Worm Breeder's Gazette 1(1): 9

These abstracts should not be cited in bibliographies. Material contained herein should be treated as personal communication and should be cited as such only with the consent of the author.

The Efficiency of Sperm Utilization in the Hermaphrodite

S. Ward, J.S. Carrel

Figure 1

Since observing that two of Jim Lewis's alleles of chemotaxis 
defective gene 1 (che 2) were sterile at 25  due to sperm dysfunction, 
much of the effort in our laboratory has been to determine the reason 
for this sterility.  In order to do this, it has been necessary to 
study normal spermatogenesis and fertilization.  One question that we 
have asked is what fraction of sperm in a wild-type hermaphrodite 
normally fertilize eggs?
The experiment to answer this question was simply to follow a 
synchronized population of wild-type hermaphrodites determining the 
number of sperm remaining in each animal by using the Feulgen stain 
and determining the number of zygotes produced by counting progeny and 
fertilized eggs.  Several time points were taken to be sure that sperm 
were indeed only synthesized during L4 and early adult as observed by 
Hirsh, Oppenheim, and Klass (1976) and others.  The results of this 
experiment are summarized in the table below.
[See Figure 1]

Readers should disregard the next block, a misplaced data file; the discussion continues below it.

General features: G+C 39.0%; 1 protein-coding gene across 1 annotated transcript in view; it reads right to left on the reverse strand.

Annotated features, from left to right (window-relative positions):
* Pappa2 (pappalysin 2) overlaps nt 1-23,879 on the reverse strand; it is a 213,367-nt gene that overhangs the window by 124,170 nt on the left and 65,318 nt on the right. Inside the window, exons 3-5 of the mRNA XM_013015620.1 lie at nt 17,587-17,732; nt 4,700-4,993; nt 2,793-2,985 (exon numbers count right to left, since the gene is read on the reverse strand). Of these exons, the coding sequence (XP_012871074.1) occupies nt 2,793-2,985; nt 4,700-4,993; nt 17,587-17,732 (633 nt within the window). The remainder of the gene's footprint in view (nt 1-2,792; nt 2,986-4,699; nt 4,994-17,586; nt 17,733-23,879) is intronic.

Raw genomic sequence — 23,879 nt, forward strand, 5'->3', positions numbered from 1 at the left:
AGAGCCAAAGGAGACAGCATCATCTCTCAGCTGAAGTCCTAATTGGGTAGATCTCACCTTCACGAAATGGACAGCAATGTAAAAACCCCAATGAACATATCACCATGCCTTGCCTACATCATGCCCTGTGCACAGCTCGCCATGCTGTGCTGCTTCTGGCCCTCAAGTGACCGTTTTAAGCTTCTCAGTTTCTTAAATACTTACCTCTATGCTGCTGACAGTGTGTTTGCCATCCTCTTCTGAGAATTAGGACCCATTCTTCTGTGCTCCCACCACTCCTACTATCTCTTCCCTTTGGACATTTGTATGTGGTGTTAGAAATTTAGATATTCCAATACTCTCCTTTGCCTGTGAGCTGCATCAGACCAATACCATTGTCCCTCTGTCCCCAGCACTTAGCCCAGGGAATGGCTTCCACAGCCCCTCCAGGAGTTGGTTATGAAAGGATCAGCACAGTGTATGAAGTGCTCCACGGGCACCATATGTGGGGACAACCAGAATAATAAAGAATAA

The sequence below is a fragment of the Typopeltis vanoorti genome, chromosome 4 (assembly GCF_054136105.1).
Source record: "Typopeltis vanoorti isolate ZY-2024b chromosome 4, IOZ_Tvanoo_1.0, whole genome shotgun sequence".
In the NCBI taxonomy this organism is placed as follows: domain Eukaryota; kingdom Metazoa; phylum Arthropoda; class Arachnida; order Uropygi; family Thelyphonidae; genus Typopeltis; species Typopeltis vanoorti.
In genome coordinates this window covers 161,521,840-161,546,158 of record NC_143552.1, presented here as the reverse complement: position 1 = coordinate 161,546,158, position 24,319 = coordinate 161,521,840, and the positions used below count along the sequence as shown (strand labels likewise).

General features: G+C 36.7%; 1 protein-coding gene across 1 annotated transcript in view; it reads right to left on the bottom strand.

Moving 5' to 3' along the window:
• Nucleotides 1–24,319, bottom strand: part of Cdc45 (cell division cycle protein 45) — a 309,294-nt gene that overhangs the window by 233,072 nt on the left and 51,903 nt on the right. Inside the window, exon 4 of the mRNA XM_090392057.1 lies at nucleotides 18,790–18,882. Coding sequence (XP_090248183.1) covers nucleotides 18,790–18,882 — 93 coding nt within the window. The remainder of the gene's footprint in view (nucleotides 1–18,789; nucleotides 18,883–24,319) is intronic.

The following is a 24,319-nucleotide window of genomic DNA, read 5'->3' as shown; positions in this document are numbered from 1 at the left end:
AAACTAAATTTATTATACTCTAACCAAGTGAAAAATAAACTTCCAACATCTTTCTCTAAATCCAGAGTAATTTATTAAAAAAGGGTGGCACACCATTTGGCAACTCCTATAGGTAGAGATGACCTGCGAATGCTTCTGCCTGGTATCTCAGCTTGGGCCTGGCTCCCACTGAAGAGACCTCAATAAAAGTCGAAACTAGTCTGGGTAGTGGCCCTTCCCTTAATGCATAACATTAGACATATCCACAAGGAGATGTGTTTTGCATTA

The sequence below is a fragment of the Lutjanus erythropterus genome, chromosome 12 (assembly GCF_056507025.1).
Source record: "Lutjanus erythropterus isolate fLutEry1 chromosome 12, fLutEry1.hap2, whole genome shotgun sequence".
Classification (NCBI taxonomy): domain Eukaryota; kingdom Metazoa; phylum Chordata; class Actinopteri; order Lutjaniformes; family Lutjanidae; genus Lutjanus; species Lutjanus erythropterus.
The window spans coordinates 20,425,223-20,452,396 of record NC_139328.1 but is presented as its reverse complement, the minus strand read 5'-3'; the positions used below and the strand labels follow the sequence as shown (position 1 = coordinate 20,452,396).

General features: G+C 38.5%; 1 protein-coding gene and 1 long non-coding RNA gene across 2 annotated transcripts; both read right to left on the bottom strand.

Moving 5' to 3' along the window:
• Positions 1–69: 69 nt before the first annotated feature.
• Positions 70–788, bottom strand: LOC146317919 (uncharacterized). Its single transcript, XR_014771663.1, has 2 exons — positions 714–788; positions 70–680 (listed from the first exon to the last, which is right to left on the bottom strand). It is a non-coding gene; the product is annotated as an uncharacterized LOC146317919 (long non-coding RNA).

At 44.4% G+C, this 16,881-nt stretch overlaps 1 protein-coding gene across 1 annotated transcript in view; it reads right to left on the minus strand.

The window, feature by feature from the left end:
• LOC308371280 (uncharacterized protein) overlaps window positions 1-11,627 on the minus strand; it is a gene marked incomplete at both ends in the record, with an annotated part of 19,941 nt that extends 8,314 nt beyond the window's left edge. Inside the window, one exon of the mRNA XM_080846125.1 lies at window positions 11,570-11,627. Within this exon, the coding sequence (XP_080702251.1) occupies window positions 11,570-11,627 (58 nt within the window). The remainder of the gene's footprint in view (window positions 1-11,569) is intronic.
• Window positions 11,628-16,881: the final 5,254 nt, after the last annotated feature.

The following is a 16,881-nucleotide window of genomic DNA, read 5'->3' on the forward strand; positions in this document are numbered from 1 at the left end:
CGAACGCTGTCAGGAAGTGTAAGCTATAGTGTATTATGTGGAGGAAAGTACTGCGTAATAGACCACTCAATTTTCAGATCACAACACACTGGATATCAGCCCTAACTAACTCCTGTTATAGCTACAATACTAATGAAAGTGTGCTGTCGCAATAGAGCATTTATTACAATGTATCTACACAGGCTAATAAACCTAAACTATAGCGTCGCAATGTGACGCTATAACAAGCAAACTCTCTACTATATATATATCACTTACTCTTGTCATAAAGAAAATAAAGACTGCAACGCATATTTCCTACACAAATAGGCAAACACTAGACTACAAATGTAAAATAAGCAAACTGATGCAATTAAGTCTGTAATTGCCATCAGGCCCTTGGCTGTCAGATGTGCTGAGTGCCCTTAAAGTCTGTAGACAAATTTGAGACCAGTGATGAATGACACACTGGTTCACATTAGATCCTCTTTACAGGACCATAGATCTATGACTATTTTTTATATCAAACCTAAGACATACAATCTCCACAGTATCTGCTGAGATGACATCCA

The population was initiated by collecting animals hatched during a 
one-hour period.  The sperm per worm was determined in Feulgen stained 
whole mounts by counting the small, densely staining, hollow looking 
nuclei characteristic of stained sperm.  The sperm decrease is 
decrease in sperm from the maximum number.  Zygotes per worm is the 
sum of progeny laid plus fertile eggs in the worms when fixed.  
Zygotes/sperm measures the efficiency of sperm utilization; the error 
shown is twice the standard error of the mean propagated from the 
errors in measured numbers.  Oocytes per worm is the sum of the 
unfertilized eggs laid and those found in the gonad when fixed.  The 
total sperm and progeny yield in this experiment were slightly lower 
than the 280/worm that we normally observe.
It is apparent from Table 1 that the efficiency of sperm utilization 
is nearly 1.  That is, every sperm normally fertilized an egg.  Not 
every oocyte is fertilized because the worm produces about 100 more 
oocytes than sperm.  That sperm are not synthesized after early 
adulthood was confirmed by the complete absence of the densely 
staining 'meiotic precursor' cell nuclei that mark the maturation of 
sperm from meiotic pachytene to spermatids in hermaphrodites and males.

These results were slightly surprising because it can be readily 
observed with Nomarski optics on live worms or on Feulgen stained 
preparations that sperm are carried out of the spermatatheca by the 
oocytes passing through.  If all these sperm subsequently participate 
in fertilization, they must be able to fertilize oocytes outside of 
the spermatatheca or they must be able to swim back to the 
spermatatheca.  We favor the latter hypothesis and are testing it for 
both hermaphrodite and male sperm.

Figure 1